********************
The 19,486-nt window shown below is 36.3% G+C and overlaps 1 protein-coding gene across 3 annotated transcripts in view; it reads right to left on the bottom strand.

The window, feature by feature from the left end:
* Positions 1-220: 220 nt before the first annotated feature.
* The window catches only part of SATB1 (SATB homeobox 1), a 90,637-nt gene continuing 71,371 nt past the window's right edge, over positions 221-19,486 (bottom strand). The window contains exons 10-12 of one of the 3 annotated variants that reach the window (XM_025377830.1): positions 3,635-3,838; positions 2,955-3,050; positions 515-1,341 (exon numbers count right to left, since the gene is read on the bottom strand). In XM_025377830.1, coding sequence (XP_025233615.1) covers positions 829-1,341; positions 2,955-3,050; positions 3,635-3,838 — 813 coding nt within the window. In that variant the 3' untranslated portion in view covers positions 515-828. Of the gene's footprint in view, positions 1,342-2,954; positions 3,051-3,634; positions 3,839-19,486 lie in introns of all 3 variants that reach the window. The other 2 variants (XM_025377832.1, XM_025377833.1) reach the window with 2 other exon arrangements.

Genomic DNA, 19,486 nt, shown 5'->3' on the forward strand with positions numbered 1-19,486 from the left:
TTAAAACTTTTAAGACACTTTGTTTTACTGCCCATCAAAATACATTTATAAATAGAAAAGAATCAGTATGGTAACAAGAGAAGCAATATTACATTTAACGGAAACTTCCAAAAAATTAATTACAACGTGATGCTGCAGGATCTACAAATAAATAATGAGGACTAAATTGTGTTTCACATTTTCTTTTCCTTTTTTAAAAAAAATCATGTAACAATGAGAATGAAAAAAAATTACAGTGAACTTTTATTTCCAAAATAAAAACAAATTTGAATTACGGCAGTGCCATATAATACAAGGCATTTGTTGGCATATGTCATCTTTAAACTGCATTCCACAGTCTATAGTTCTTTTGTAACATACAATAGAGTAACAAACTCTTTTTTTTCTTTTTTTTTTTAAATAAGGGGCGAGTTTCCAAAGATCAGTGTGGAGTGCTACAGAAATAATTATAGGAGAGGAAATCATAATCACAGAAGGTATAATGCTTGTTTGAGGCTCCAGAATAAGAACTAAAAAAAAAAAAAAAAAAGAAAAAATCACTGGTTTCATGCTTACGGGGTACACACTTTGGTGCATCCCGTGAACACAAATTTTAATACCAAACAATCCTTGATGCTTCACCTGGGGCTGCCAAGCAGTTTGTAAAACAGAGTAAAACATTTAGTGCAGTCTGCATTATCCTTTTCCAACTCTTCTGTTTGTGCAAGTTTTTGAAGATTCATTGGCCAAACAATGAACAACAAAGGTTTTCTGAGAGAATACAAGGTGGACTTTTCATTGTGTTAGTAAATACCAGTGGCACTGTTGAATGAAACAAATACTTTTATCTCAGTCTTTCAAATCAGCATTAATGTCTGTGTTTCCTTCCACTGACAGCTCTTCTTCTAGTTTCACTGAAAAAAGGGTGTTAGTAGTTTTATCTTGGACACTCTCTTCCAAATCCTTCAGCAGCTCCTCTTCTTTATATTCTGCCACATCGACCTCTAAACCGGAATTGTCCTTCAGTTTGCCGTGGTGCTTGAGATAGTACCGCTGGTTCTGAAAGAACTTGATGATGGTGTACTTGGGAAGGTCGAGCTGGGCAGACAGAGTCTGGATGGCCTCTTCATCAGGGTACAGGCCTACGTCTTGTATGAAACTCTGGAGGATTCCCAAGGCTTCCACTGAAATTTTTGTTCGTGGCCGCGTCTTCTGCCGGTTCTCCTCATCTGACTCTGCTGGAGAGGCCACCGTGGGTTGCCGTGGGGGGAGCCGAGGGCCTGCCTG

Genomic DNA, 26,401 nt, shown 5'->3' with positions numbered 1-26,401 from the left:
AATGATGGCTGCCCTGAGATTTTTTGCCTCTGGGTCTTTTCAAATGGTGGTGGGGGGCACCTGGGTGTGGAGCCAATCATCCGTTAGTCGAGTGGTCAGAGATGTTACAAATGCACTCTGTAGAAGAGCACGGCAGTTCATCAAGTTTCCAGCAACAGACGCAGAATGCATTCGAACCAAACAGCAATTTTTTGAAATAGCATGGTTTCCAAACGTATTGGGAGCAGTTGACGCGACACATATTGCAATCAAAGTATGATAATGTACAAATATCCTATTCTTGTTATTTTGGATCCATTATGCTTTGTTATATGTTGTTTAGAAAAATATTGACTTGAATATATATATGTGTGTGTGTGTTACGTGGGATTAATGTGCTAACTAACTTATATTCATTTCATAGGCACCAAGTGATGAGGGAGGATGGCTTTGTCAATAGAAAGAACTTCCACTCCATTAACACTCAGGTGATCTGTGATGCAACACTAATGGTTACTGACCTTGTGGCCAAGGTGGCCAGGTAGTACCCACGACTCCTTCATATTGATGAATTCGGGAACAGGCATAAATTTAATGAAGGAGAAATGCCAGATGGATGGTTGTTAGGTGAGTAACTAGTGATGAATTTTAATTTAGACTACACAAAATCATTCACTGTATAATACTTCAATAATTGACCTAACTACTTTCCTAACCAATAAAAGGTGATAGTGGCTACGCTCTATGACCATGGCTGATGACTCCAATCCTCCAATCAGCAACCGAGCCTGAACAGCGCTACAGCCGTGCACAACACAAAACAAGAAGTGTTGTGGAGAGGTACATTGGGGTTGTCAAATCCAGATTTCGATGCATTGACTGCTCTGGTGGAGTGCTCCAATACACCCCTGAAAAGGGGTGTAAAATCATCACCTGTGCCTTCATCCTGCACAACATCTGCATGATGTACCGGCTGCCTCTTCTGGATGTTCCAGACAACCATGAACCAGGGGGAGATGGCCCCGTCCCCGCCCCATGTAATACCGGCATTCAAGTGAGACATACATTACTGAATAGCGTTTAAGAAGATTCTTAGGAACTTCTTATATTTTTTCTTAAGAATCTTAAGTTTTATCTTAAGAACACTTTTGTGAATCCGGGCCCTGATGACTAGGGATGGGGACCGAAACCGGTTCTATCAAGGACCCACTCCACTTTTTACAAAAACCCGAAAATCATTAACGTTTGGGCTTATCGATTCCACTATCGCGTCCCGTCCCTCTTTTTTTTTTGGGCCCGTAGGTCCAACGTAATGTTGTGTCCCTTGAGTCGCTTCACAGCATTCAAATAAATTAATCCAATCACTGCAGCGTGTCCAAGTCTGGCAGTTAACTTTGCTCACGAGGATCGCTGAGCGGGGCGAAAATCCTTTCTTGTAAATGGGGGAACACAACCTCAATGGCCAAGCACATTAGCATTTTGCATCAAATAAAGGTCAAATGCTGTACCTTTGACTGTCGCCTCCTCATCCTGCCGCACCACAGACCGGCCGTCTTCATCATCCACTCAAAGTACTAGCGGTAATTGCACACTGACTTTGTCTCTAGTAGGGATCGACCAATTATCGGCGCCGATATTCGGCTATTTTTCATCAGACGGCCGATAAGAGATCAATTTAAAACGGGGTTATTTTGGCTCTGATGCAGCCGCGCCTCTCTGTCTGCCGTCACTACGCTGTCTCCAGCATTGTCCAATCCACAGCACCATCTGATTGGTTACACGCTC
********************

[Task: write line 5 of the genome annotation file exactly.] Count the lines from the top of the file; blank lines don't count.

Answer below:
Genomic DNA, 19,486 nt, shown 5'->3' on the forward strand with positions numbered 1-19,486 from the left: